CROSSWARE ENHANCES ARM DEVELOPMENT SUITE WITH SUPPORT FOR PHILIPS LPC210X CHIPS
CAMBRIDGE, UK, May 4, 2006, - Crossware (www.crossware.com), a leading embedded software tools developer, has enhanced its ARM® Development Suite by adding support for the Philips LPC210X ARM-based microprocessors.
The Philips LPC210X chips, based upon the ARM7TDMI-S processor core, feature a wide range of on-chip peripherals including multiple timers, universal asynchronous receiver/transmitters (UARTs), serial peripheral interface (SPI), inter-integrated circuit (I2C) and an analogue to digital converter for the more recently announced chips.
The Crossware enhancements allow developers to rapidly exploit the advanced features of these chips by providing a combination of wizards, simulation, debugging, compiler extensions and pre-configuration. This simplifies the otherwise complex task of setting up an ARM chip and helps accelerate the development process and significantly reduces new product time-to-market.
Crossware’s comprehensive set of Code Creation Wizards are provided for all on-chip peripherals and are able to generate configuration code, interrupt routines and, for the UART, complete I/O handlers. The simulator simulates the ARM core itself as well as many of the LPC210X on-chip peripherals including the vectored interrupt controller (VIC). This allows a developer to use the simulator to immediately test the code created using the wizards. The simulator can also be extended using the Virtual Workshop Interface that Crossware originally introduced for its 8051 microcontroller thereby allowing developers to construct a simulation of their complete target system.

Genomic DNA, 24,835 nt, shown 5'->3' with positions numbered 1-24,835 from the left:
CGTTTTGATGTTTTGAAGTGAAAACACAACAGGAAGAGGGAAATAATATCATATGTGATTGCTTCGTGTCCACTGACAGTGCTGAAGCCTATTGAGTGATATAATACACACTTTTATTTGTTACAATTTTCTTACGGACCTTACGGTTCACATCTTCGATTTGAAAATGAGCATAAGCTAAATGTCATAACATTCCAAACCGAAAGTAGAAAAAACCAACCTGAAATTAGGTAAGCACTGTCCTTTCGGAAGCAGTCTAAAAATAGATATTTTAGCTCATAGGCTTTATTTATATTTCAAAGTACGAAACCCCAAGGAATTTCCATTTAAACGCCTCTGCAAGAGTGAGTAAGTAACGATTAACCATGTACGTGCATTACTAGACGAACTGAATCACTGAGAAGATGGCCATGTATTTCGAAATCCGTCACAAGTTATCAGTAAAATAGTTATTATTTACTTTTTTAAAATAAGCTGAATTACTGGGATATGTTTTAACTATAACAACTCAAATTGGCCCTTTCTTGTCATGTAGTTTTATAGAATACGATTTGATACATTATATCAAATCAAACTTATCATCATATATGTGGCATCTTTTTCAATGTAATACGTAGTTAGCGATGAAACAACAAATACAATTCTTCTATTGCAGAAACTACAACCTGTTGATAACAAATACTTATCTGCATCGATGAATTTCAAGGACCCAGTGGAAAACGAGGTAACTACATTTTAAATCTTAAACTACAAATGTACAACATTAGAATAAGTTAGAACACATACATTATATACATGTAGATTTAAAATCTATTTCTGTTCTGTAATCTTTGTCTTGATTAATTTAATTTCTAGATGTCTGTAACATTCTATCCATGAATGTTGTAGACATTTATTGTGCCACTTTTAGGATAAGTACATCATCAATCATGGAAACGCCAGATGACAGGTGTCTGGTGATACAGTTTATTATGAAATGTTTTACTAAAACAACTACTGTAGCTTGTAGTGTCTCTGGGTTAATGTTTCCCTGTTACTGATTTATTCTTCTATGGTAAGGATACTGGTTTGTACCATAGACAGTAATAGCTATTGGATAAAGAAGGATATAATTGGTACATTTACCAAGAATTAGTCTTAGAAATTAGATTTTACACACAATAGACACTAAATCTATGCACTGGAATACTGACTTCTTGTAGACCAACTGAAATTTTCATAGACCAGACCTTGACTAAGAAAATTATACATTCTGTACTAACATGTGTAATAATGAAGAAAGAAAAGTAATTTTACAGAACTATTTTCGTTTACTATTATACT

Crossware has developed its Jaguar USB JTAG interface to facilitate on-chip debugging. This connects to the standard ARM 20-pin JTAG connector allowing the Crossware source level debugger to drive the on-chip ARM embedded in-circuit emulator (EmbeddedICE) logic.
"These enhancements to our ARM toolset are designed to provide developers with everything they need to create, build and debug their ARM-based programs - both with and without hardware," said Alan Harry, founder and managing director of Crossware. "We expect to see the demand for our user- friendly ARM-based tools grow quickly in the year ahead particularly as our 8, 16 and 32bit customers converge upon the ARM microprocessor cores."
With its advanced C compiler, libraries, wizards, simulator and debugger, the Crossware ARM Development Suite provides a complete and extremely user friendly development environment for the ARM family of microprocessor cores.
About Crossware (www.crossware.com)
Crossware is a leading developer of programmer-friendly C cross compilers and other development tools for embedded systems based on the 8051, ColdFire, ARM, 68000, CPU32 and other chip families. Host environments include Windows 9x, Windows NT, Windows 2000 and Windows XP. The company, founded by Alan Harry in 1984, is headquartered in the UK at Litlington on the outskirts of Cambridge. Crossware’s products are used throughout the world by professional developers, educational establishments and hobbyists.